The Heat is off?

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A timeless story of human self-discovery and connection (Moonlight) or the uncle is asked to take care of his teenage nephew after the boy’s father dies (Manchester by the Sea). It is the story of redemption and of rising against odds. And while the 89th Academy Awards will be broadcast this evening, the NBA and Turner may broadcast Shaqtin’ A Fool, the NBA performance that captured this weekend’s attention.

The performances, malapropism, general weirdness of JaVale McGee’s actions that drive Shaqtin’ A Fool is what network producers crave. The reactions are the bonus material; the social airing of hurt feelings by McGee, by the former player (Shaq) and the team employing McGee (Golden State Warriors). It was a win for everybody except basketball fans who like to watch good basketball. To promote quality basketball is clearly secondary to the reality brand of basketball played off the court.

Comic relief blooper reels. It’s retired stars whose egos need more stroking than jump shots. It’s the banana boat crew and hurt feelings. And it’s too much social media and not enough basketball, meaning not enough Miami Heat brand of basketball. The brand that scores over 100 points a game for 16 straight games. An NBA season high 13 game winning streak, winning 15 of the last 17 games should be enough consideration to be aired on network television . But the fact is this team cannot get network coverage because the star power left town and now lamenting about it half way through the season:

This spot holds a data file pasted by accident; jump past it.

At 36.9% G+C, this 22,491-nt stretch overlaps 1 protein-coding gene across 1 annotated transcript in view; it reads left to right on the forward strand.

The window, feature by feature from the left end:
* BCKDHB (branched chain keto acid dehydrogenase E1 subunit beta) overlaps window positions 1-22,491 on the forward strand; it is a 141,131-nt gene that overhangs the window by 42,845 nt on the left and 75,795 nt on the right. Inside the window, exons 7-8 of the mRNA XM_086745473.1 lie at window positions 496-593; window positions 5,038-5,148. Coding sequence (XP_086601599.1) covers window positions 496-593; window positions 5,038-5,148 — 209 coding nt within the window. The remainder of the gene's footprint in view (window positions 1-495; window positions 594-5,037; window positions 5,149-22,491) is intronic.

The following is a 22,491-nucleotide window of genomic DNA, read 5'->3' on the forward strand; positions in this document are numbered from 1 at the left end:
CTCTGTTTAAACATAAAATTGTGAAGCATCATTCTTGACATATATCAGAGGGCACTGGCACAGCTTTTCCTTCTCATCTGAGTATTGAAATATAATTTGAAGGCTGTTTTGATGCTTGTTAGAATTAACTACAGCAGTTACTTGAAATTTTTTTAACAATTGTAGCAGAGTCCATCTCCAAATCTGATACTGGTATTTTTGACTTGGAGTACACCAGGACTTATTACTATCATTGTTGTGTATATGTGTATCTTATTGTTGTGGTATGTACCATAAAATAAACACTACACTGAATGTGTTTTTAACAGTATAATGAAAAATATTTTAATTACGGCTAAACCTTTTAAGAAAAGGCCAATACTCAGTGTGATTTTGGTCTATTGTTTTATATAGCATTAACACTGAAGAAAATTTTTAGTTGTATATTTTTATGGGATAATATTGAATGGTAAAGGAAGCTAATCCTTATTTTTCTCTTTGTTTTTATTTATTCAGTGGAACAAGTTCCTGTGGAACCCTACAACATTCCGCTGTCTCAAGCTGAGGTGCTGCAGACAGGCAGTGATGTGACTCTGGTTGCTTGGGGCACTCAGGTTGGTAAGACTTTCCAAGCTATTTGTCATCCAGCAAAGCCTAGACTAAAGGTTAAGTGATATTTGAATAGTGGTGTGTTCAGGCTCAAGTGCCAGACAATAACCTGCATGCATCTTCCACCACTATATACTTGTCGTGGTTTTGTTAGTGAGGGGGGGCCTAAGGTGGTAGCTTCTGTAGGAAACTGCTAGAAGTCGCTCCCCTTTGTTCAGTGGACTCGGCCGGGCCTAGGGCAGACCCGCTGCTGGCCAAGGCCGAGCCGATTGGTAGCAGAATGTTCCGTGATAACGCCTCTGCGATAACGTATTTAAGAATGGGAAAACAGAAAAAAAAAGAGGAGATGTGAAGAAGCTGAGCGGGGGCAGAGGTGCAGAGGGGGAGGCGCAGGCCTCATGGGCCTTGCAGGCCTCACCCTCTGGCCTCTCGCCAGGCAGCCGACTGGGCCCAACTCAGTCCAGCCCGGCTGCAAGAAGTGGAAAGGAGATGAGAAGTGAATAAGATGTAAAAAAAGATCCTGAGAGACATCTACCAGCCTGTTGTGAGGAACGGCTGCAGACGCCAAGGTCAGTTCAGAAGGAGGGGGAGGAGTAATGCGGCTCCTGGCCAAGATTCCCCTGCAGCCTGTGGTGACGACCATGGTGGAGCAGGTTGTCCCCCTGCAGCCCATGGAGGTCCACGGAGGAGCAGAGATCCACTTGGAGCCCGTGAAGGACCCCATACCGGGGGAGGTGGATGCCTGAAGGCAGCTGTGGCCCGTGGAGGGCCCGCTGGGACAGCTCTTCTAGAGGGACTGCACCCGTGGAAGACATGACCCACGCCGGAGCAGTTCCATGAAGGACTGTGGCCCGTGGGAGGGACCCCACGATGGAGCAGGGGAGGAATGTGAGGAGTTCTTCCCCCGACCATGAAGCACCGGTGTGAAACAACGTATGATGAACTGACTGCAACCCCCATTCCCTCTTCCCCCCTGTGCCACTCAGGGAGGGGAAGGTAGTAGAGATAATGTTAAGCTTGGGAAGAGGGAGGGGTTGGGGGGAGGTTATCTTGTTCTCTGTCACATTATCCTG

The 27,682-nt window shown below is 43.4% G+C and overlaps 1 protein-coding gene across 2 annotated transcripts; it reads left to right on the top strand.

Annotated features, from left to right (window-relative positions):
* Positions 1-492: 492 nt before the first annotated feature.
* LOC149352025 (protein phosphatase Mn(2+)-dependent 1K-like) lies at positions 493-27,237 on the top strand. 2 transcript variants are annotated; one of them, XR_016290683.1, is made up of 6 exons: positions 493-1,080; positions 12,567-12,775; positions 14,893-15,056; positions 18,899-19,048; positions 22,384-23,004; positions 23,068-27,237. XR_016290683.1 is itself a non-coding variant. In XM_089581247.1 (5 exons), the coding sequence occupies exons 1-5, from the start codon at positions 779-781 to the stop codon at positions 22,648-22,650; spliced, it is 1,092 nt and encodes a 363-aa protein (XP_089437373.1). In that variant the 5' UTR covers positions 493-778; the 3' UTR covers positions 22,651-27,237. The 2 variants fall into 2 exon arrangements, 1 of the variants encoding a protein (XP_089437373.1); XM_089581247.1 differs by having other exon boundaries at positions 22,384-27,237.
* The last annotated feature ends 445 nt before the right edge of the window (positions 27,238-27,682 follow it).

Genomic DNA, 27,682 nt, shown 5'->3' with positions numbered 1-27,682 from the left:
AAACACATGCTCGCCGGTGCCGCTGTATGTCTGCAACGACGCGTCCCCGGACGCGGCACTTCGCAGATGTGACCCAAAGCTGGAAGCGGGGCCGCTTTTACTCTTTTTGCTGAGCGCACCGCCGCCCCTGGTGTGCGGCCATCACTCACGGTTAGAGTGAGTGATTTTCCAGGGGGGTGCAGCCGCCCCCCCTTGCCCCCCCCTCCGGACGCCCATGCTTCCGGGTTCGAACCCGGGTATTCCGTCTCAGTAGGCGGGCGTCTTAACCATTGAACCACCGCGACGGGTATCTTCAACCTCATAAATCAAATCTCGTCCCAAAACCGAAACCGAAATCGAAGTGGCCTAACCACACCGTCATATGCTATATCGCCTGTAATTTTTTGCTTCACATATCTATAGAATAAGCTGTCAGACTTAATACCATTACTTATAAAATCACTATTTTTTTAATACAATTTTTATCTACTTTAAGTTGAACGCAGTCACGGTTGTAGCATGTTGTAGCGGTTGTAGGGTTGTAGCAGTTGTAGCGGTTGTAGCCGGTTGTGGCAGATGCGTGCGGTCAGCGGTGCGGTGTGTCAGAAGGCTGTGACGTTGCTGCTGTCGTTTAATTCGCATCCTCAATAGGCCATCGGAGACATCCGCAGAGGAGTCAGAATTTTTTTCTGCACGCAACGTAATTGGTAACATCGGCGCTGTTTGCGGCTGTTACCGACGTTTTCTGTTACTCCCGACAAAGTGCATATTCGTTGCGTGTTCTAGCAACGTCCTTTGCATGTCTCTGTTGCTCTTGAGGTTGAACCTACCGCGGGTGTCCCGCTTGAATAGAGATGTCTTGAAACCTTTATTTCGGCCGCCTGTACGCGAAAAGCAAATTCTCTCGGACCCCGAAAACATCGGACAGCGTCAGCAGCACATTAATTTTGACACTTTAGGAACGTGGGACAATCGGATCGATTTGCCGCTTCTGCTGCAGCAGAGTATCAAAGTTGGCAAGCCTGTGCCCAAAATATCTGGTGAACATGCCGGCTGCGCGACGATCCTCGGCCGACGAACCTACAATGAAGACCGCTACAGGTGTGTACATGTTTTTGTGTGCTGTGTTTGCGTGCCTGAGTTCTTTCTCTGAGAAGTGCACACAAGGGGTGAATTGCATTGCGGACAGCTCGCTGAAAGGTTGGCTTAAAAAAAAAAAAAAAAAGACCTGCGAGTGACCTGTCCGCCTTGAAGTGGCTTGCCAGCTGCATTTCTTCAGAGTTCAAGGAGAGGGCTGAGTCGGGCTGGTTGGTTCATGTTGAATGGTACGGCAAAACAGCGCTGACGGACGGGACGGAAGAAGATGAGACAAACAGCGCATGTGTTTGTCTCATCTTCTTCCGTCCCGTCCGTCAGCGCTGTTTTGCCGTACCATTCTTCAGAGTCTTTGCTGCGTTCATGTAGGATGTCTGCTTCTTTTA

The NBA has always been a cliche “star driven league” and that continues to be true. But what has changed is which court of opinion is more important. And the stars that make their most important contributions off the court now are the ones who get highlighted by the networks on the court. Whether it’s the ongoing Carmelo Anthony drama in New York or how LeBron James molds a team in basketball and in life. And, of course, it is Dwayne Wade, like Lebron, going home to play but not really appreciating the journey:

So, instead of appreciating similar stories like the first Medal of Honor recipient who never fired a shot (Hacksaw Ridge), the networks thrive on the stars that are always taking shots. The difference is that the most revered shots are now taken off the court, not on.